Space station cooling system shuts down
One of two cooling systems serving the International Space Station's US, European and Japanese laboratories broke down, setting off a wave of equipment shutdowns to cut the amount of heat generated on board, NASA officials said on Sunday.Updated: Aug 01, 2010, 20:20 IST
One of two cooling systems serving the International Space Station's US, European and Japanese laboratories broke down, setting off a wave of equipment shutdowns to cut the amount of heat generated on board, NASA officials said on Sunday.
The three Russian cosmonauts and three NASA astronauts aboard the station are not in any danger, NASA's flight controllers said in a statement. The crew, which was asleep at the time, were roused by alarms about 8 pm EDT on Saturday and immediately set to work powering down equipment to prevent the sole remaining cooling loop from overloading.
The shutdown, however, means that many systems aboard the station are now without working backups.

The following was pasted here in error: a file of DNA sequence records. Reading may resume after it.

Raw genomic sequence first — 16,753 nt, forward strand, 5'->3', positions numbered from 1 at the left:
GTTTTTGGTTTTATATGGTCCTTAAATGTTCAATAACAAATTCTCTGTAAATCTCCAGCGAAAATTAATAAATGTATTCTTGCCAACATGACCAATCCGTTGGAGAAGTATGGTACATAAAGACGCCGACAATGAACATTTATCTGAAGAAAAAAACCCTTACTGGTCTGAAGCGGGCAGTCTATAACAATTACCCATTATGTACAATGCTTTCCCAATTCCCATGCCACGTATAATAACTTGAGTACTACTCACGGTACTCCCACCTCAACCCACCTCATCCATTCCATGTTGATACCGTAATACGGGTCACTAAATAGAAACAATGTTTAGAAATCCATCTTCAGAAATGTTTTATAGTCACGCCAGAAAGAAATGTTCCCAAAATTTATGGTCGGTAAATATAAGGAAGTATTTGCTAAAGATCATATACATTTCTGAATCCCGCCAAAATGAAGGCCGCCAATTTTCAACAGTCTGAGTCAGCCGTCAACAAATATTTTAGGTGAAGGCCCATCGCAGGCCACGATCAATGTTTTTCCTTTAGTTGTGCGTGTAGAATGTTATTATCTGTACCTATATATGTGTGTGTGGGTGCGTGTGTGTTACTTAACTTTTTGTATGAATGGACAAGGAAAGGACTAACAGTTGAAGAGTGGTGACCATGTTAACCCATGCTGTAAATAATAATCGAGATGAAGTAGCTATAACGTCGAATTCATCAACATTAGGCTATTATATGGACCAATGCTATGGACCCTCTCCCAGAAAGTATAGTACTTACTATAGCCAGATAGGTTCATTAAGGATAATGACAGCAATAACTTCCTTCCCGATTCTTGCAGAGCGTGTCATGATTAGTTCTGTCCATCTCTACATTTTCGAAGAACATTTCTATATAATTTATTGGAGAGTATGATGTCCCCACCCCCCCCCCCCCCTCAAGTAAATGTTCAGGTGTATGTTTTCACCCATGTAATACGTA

"It's pretty clear that we're going to want to have a course of action to take as quickly as possible. This is not something we want to linger over, said NASA spokesman Rob Navias at the Johnson Space Center in Houston.
The station, a $100 billion project of 16 nations, has two ammonia-fed cooling loops to dissipate heat generated by equipment. One loop shut down after a power spike in a pump module, which is needed to funnel ammonia through the lines.
The loss of the cooling system triggered the shutdown of several pieces of equipment, including two of the station's four gyroscopes, which keep the complex properly orientated in orbit, one of two communications systems, one of two Global Positioning System systems, power converters and routers.
On Sunday, the astronauts set up a jumper cable to make sure key control functions in the Russian Zarya module have backup power.
The station has two spare pump modules in storage if engineers determine that the faulty unit needs to be replaced. A replacement likely would require two spacewalks, Navias said.
Station flight engineers Doug Wheelock and Tracy Caldwell Dyson have been preparing for a spacewalk on Thursday to install part of a new robotic crane onto the Zarya module and to configure the station for a storage closet that is due to be delivered by the shuttle Discovery crew in November on NASA's next-to-last shuttle flight.
In addition to Wheelock and Dyson, the station crew includes commander Alexander Skvortsov, cosmonauts Mikhail Kornienko and Fyodor Yurchikhin and NASA astronaut Shannon Walker.